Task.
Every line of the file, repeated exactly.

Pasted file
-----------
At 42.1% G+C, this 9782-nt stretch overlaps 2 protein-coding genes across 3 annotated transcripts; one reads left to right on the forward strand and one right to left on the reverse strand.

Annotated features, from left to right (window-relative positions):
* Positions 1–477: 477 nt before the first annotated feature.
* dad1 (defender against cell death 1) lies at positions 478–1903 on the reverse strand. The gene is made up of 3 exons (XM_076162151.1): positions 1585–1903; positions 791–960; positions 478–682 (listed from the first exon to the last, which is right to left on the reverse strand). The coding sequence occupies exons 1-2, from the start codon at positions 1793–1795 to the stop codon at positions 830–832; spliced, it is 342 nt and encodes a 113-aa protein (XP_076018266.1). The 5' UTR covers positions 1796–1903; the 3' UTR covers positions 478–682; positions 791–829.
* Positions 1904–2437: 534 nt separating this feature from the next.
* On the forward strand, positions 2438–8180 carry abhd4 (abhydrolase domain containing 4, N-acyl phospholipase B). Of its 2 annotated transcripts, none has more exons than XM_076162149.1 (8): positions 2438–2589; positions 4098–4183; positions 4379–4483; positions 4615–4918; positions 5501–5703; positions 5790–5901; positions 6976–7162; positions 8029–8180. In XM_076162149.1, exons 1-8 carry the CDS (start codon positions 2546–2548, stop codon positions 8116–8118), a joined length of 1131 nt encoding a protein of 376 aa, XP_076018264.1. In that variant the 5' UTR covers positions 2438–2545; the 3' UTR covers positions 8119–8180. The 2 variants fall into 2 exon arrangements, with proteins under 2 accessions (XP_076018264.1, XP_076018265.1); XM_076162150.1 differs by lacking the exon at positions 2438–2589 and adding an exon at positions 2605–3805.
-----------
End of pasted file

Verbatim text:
At 42.1% G+C, this 9782-nt stretch overlaps 2 protein-coding genes across 3 annotated transcripts; one reads left to right on the forward strand and one right to left on the reverse strand.

Annotated features, from left to right (window-relative positions):
* Positions 1–477: 477 nt before the first annotated feature.
* dad1 (defender against cell death 1) lies at positions 478–1903 on the reverse strand. The gene is made up of 3 exons (XM_076162151.1): positions 1585–1903; positions 791–960; positions 478–682 (listed from the first exon to the last, which is right to left on the reverse strand). The coding sequence occupies exons 1-2, from the start codon at positions 1793–1795 to the stop codon at positions 830–832; spliced, it is 342 nt and encodes a 113-aa protein (XP_076018266.1). The 5' UTR covers positions 1796–1903; the 3' UTR covers positions 478–682; positions 791–829.
* Positions 1904–2437: 534 nt separating this feature from the next.
* On the forward strand, positions 2438–8180 carry abhd4 (abhydrolase domain containing 4, N-acyl phospholipase B). Of its 2 annotated transcripts, none has more exons than XM_076162149.1 (8): positions 2438–2589; positions 4098–4183; positions 4379–4483; positions 4615–4918; positions 5501–5703; positions 5790–5901; positions 6976–7162; positions 8029–8180. In XM_076162149.1, exons 1-8 carry the CDS (start codon positions 2546–2548, stop codon positions 8116–8118), a joined length of 1131 nt encoding a protein of 376 aa, XP_076018264.1. In that variant the 5' UTR covers positions 2438–2545; the 3' UTR covers positions 8119–8180. The 2 variants fall into 2 exon arrangements, with proteins under 2 accessions (XP_076018264.1, XP_076018265.1); XM_076162150.1 differs by lacking the exon at positions 2438–2589 and adding an exon at positions 2605–3805.